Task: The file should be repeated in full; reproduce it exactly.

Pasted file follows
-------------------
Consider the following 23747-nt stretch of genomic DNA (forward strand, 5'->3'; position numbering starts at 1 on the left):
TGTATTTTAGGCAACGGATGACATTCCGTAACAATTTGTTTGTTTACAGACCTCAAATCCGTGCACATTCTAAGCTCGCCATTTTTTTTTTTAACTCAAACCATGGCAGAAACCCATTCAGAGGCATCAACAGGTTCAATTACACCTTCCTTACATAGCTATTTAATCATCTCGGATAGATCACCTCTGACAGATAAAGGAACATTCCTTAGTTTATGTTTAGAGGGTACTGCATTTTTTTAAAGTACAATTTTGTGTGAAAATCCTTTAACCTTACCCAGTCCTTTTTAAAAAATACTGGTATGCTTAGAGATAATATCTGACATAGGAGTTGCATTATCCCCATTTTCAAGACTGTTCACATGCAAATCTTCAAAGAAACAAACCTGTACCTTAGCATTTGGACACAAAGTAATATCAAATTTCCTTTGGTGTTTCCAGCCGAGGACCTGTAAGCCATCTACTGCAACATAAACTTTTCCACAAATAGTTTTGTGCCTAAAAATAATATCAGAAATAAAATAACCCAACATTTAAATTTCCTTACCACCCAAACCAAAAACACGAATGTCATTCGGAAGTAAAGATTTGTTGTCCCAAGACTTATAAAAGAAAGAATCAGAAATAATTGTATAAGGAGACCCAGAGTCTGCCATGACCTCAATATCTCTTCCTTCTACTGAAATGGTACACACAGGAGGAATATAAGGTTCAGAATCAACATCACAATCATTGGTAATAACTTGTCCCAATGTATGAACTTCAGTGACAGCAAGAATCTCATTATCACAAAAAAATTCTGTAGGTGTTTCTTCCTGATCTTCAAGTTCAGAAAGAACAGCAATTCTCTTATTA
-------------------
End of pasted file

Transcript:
Consider the following 23747-nt stretch of genomic DNA (forward strand, 5'->3'; position numbering starts at 1 on the left):
TGTATTTTAGGCAACGGATGACATTCCGTAACAATTTGTTTGTTTACAGACCTCAAATCCGTGCACATTCTAAGCTCGCCATTTTTTTTTTTAACTCAAACCATGGCAGAAACCCATTCAGAGGCATCAACAGGTTCAATTACACCTTCCTTACATAGCTATTTAATCATCTCGGATAGATCACCTCTGACAGATAAAGGAACATTCCTTAGTTTATGTTTAGAGGGTACTGCATTTTTTTAAAGTACAATTTTGTGTGAAAATCCTTTAACCTTACCCAGTCCTTTTTAAAAAATACTGGTATGCTTAGAGATAATATCTGACATAGGAGTTGCATTATCCCCATTTTCAAGACTGTTCACATGCAAATCTTCAAAGAAACAAACCTGTACCTTAGCATTTGGACACAAAGTAATATCAAATTTCCTTTGGTGTTTCCAGCCGAGGACCTGTAAGCCATCTACTGCAACATAAACTTTTCCACAAATAGTTTTGTGCCTAAAAATAATATCAGAAATAAAATAACCCAACATTTAAATTTCCTTACCACCCAAACCAAAAACACGAATGTCATTCGGAAGTAAAGATTTGTTGTCCCAAGACTTATAAAAGAAAGAATCAGAAATAATTGTATAAGGAGACCCAGAGTCTGCCATGACCTCAATATCTCTTCCTTCTACTGAAATGGTACACACAGGAGGAATATAAGGTTCAGAATCAACATCACAATCATTGGTAATAACTTGTCCCAATGTATGAACTTCAGTGACAGCAAGAATCTCATTATCACAAAAAAATTCTGTAGGTGTTTCTTCCTGATCTTCAAGTTCAGAAAGAACAGCAATTCTCTTATTA